Avian influenza (bird flu) viruses can be classified according to their ability to cause severe disease (pathogenicity) as either highly pathogenic or low pathogenic. This section provides information on the disease and the precautions that can be taken to minimise the risk of its introduction and spread.
Avian influenza is a notifiable disease and if you suspect it you must report it to your local APHA office.
Sign up to the APHA Alerts Service to keep up to date with the latest news.
Avian Influenza Prevention Zone in Scotland
The Avian Influenza Prevention Zone expired at 00:01 on 30 April 2017.
The latest Veterinary Risk Assessment for Scotland is available to download. An Animal & Plant Health Agency (APHA) updated Outbreak Assessment for the current situation in Europe is also available.
It is essential that bird keepers maintain effective biosecurity year-round, not just when a prevention zone is in place. More information about maintaining effective biosecurity is available below. Any businessess with existing contingency plans should also consider reviewing them, given the new perspective this season’s outbreaks of H5N8 provides.
The temporary suspension of gatherings of poultry, waterfowl and game birds remains in force across Scotland and the rest of Great Britain. Provided there are no further cases in poultry or findings of H5N8 in wild birds, the general licence will be revoked and replaced on 15 May allowing all gatherings of birds, subject to some additional biosecurity measures.
The current bird fairs, markets, shows and other gatherings general licence allows the collecting together of captive birds (not poultry, game birds or waterfowl) from more than one source at one location, while minimising the risk of disease spreading between flocks. The licence allows these bird gatherings to proceed subject to conditions and prior notification to the Inverness Animal and Plant Health Agency Office. Non-compliance with the general licence may constitute an offence and a person may be liable to a term not exceeding six months in prison, and/or a £5,000 fine on conviction.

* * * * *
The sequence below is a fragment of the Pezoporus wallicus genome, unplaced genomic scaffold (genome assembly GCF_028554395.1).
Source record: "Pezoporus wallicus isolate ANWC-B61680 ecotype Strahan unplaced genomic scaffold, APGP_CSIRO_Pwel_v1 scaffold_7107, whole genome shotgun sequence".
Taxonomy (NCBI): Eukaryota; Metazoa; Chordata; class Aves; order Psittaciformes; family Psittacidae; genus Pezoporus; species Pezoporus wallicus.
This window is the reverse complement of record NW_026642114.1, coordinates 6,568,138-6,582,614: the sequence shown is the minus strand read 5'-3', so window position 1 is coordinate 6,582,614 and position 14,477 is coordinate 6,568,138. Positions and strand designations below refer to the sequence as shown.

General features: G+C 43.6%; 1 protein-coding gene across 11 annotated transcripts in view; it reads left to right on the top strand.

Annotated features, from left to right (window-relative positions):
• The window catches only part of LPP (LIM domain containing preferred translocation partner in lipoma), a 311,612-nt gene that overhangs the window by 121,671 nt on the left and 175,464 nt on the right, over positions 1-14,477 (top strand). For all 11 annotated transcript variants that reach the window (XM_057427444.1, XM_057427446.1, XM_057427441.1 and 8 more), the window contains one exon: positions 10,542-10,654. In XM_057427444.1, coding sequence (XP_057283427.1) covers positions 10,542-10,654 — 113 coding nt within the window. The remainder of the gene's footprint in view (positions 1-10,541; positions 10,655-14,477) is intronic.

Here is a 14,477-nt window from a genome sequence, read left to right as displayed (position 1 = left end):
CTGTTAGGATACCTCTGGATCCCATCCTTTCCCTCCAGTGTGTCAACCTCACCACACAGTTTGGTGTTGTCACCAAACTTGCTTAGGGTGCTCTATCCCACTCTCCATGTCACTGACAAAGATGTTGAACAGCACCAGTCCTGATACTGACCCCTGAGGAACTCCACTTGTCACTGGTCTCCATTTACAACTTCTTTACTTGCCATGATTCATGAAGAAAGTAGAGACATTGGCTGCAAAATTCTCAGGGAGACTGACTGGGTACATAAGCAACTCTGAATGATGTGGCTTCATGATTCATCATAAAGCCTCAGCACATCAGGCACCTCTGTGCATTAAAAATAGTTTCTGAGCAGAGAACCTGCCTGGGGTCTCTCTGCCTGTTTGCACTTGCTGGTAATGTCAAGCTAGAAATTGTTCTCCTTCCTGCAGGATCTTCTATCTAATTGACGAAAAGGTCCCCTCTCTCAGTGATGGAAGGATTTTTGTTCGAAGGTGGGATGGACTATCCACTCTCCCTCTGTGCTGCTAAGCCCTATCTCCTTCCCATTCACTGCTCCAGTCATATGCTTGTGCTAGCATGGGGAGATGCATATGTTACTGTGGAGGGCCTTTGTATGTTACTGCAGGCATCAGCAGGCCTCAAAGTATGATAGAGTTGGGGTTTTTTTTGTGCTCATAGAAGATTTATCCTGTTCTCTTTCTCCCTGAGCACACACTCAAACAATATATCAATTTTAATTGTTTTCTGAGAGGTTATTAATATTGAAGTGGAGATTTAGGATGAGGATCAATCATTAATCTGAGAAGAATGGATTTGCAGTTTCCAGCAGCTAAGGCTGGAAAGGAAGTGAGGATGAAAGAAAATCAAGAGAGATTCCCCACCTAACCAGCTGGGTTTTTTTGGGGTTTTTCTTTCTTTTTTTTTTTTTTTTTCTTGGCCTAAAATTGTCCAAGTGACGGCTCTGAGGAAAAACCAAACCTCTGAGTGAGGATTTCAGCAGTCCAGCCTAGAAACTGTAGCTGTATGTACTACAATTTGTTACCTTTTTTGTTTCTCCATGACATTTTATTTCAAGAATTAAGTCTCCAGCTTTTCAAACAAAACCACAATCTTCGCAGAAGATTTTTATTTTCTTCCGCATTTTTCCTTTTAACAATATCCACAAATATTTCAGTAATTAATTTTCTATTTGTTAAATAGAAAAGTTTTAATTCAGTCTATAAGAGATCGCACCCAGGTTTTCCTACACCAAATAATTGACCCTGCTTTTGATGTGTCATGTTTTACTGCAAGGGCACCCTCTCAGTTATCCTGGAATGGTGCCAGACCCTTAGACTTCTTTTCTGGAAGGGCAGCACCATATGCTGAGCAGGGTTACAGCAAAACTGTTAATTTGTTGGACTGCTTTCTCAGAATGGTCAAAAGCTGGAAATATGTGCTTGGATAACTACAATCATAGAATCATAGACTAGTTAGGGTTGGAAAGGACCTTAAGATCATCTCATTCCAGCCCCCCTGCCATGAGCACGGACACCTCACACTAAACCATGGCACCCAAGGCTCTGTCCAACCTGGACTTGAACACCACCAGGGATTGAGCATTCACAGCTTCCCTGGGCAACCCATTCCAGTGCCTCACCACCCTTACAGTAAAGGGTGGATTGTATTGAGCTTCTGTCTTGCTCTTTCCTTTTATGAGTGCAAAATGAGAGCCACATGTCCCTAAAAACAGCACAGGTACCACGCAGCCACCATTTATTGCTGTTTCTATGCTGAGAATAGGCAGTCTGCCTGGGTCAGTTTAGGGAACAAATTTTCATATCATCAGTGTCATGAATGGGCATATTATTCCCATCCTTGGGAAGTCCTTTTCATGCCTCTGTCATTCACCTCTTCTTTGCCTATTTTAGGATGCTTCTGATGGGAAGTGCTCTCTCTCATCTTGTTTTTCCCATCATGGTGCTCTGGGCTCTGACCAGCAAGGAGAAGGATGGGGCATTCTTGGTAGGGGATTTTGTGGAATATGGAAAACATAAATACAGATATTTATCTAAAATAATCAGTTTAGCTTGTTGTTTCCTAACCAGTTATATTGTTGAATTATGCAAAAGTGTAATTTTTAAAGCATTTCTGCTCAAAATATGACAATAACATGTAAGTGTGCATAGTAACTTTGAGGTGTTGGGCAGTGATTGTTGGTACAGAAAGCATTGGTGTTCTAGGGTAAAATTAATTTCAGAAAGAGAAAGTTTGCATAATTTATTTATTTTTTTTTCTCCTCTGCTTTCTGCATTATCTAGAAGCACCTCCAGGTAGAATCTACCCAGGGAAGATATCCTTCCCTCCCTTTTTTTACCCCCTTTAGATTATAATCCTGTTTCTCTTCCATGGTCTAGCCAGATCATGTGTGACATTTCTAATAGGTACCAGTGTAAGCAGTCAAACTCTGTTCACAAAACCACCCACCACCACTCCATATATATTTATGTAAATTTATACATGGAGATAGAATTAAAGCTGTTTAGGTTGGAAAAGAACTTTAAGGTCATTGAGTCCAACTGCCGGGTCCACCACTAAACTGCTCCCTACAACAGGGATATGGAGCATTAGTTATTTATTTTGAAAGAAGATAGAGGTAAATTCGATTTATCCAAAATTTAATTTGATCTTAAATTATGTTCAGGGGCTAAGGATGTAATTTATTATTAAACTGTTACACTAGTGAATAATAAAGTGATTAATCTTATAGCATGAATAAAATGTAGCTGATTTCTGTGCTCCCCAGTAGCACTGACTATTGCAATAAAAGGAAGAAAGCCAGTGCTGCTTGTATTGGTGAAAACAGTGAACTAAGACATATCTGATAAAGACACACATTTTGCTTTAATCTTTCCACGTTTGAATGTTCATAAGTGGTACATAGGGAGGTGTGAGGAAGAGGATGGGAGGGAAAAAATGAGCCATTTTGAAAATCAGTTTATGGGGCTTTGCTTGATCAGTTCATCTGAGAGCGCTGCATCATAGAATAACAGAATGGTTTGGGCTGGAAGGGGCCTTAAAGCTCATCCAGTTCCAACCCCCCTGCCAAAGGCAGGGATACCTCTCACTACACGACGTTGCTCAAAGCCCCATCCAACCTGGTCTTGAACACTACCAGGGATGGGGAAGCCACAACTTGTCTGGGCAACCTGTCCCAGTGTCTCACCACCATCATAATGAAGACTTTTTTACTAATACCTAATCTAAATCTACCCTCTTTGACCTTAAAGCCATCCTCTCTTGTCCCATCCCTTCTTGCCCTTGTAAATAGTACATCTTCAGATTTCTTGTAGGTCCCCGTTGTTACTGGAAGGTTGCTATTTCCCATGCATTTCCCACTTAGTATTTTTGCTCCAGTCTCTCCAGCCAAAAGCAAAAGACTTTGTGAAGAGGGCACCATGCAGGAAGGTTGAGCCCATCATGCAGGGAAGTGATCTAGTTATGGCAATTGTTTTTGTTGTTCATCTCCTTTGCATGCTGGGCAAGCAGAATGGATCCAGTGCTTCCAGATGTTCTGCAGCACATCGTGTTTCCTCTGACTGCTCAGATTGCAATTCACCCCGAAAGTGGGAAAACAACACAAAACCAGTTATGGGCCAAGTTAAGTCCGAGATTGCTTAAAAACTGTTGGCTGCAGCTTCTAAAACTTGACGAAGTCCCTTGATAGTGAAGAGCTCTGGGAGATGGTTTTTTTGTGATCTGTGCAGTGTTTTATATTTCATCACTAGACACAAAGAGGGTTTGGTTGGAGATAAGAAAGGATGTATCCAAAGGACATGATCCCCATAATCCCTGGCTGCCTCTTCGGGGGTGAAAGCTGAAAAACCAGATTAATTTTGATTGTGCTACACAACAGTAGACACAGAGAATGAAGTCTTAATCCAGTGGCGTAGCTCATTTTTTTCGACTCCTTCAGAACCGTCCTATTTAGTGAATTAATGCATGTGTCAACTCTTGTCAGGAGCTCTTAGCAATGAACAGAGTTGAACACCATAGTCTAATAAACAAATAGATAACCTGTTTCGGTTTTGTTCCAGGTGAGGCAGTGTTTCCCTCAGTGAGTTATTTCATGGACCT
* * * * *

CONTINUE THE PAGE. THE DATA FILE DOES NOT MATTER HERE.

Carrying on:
However, you may wish to consider rescheduling gatherings if it is practical to do so - avian influenza virus can be spread by visitors on their boots, etc. If you have any specific concerns you should discuss these with your private vet or local APHA office. Frequently asked questions and answers are available here.
This licence permits gatherings of captive birds (not poultry, gamebirds or waterfowl), which include:
- Columbiformes (including doves and pigeons)
- Passerines (including finches, budgerigar, canary)
- Psittaciformes (including parrots, macaws, cockatiels)
- Falconiformes (including hawks, harriers, buzzards, eagles)
- Strigiformes (including owls)
The species of poultry that may not benefit from this general licence and are prohibited in accordance with regulation 4(1) of the Preventative Measures (Scotland) Order 2007 are:
- birds of the family galliforme (including pheasants,partridge, quail, chickens, turkey, guinea fowl)
- birds of the family anseriforme (including ducks, geese, swans)
- birds that are reared or kept in captivity for the production of meat or eggs for consumption, the production of other commercial products, for restocking supplies of game or for the purposes of any breeding programme for the production of these categories of birds
The general licence may be amended or revoked at any time.
Cases in Scotland